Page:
“If we pollute the air water, and soil that keep us alive and well, and destroy the biodiversity that allows natural systems to function, no amount of money will save us”.-David Suzuki
Tuesday March 22 is the day set aside by the United Nations for global attention on water; its importance and need to avert water crisis.
Water is an essential commodity that humans, animals and plants cannot live without. It is a fundamental necessity for life and development and, sustainability on Planet Earth depends heavily on the health of this commodity.
This year, the focus is on underground water for sustainability. Underground water is the source of a larger proportion of water supply in on earth.
Globally, about 50 percent of drinking water comes all from groundwater and nearly all of the irrigation practices depend on ground water.
Groundwater is defined, as the water found beneath the surface of the Earth and 98 per cent of the earth’s available fresh water is groundwater.
Over the years, attitude towards the usage of ground water has been carefree and there are fears that if this is not well managed, humanity might run into water crisis before the year 2050. Already some countries and parts of the world are experiencing a shortfall in underground water sources and as climate change continues to ravage the earth, more sources of underground water are drying up, fueling crisis.
Water is the main basis for the conflict between Fulani herders and farmers in Nigeria as the former move south in search of water and pastures for their flock, in the process, destroying crops, etc.
Water is essential for good sanitation, good health, and nourishes the soil to produce food. Despite this importance, necessary attention is not paid to its usage nor the protection of underground water sources for sustainability. In Nigeria, in the last 20 years, the management of water has been so poor that private persons and organs are majorly providing water for their domestic and industrial use rather than the standard system of government supplying water from central points. This has placed a heavy strain on the underground water aquifers especially, in the Niger Delta.
In addition, the quality of water so produced is also not standard thereby, endangering the lives and safety of citizens. Most state governments’ water projects though listed religiously in the annual budgets remain in the pipeline and rarely come to reality. In the absence of this, citizens are left with little or no access to clean healthy water and the attendant health hazards. It is common to read of diseases breaking out. In Delta State, for example, last year there was an outbreak of a strange illness that claimed many lives, not unconnected to impure water. Cholera and typhoid are regular challenges in many parts of the country as well as other water related diseases.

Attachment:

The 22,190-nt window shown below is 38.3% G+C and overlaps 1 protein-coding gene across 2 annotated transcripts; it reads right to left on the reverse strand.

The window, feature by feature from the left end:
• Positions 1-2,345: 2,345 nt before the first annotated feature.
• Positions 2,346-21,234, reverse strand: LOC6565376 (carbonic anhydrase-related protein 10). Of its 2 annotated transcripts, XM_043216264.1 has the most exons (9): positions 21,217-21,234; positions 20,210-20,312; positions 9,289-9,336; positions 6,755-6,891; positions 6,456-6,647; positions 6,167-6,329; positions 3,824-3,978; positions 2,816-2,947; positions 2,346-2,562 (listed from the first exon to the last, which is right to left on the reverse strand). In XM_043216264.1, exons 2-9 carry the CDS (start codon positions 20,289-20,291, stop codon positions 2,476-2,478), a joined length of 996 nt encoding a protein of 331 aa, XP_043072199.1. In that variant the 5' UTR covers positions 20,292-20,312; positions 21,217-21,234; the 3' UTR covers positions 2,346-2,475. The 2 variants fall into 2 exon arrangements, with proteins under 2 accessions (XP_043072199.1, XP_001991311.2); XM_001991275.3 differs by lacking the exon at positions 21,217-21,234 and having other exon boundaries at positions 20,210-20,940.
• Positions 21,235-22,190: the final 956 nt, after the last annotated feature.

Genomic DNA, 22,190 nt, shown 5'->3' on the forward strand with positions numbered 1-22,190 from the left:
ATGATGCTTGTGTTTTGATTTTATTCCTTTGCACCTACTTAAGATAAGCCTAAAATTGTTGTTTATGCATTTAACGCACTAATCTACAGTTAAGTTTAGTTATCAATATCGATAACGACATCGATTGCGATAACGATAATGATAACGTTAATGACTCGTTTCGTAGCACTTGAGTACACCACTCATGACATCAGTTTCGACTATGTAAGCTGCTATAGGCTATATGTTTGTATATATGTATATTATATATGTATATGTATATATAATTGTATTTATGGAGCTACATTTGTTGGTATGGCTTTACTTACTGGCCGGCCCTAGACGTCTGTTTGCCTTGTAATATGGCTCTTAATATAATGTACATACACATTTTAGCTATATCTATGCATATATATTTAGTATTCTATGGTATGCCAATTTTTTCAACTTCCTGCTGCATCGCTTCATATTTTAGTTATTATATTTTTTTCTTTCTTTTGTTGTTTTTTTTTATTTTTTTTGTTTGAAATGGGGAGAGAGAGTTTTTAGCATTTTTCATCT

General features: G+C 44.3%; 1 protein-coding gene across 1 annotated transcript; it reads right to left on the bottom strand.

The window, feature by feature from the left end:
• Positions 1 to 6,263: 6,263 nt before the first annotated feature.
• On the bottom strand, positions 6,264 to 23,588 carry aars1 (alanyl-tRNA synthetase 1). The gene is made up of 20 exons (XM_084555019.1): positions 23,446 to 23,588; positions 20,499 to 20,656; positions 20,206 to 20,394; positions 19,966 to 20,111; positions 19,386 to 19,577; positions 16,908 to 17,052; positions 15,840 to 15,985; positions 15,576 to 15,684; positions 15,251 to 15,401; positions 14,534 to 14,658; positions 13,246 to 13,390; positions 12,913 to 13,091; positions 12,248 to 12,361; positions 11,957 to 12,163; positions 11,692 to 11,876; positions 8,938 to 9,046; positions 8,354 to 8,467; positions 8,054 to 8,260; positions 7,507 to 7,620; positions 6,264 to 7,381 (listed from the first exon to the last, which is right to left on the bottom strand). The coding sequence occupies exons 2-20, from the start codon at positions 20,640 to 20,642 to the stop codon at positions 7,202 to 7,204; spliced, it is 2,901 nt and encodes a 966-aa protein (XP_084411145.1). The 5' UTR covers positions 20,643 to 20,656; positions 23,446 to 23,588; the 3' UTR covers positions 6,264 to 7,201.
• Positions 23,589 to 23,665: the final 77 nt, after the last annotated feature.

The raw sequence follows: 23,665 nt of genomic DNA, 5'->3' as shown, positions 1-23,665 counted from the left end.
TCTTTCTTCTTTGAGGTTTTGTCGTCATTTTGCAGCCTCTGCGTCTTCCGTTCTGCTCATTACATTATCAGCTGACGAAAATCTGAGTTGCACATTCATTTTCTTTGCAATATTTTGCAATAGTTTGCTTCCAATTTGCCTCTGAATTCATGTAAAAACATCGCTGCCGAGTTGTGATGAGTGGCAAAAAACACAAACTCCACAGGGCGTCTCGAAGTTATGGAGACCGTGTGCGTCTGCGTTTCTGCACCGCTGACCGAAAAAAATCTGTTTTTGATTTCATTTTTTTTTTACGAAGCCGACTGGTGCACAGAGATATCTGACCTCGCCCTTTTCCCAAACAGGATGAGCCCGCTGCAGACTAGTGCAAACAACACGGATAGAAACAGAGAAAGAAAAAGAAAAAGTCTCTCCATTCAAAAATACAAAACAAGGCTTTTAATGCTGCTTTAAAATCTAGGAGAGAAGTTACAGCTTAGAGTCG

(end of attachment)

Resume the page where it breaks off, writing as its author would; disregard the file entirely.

For the Niger Delta, unfortunately, there is the other discomfort and threat of pollution of the land and water sources from oil exploration with some communities losing their fresh water sources. With the hardship imposed by this degradation, activities of local oil thieves hunting for alternative means of survival continue to threaten the safety of ground water sources with contamination that is, both unhealthy and worse than the evil from the multinational oil companies.
As the world celebrates this focus on the health of underground water and its implication for posterity, the Center for Media Environment and Development Communications, CEMEDEC is calling for better management of water in the Niger Delta by the government and an end to wastage by individuals.
It is the duty of government to provide portable water for the good health and growth of the state. It is also, the duty of government to protect communities from the ravaging effects of the activities of those, whose activities destroy our underground water sources.
Water is health and one of the key as essential provisions by government to make life safe and easier for citizens, especially women and girls as well as for the cultivation and production of food to avert hunger. Water should be a priority for all in the Niger Delta because of the peculiar issues arising from oil and gas extraction activities in the region. It is a shame that many communities in the region do not have access to clean water even though surrounded by water.
We therefore call on all state governments and local governments to ensure the availability of portable water in all nooks and crannies of this region. At the same time, CEMEDEC calls on all citizens to do everything to protect the health of our underground water as a way of ensuring the sustainability of the region and collectively, the world.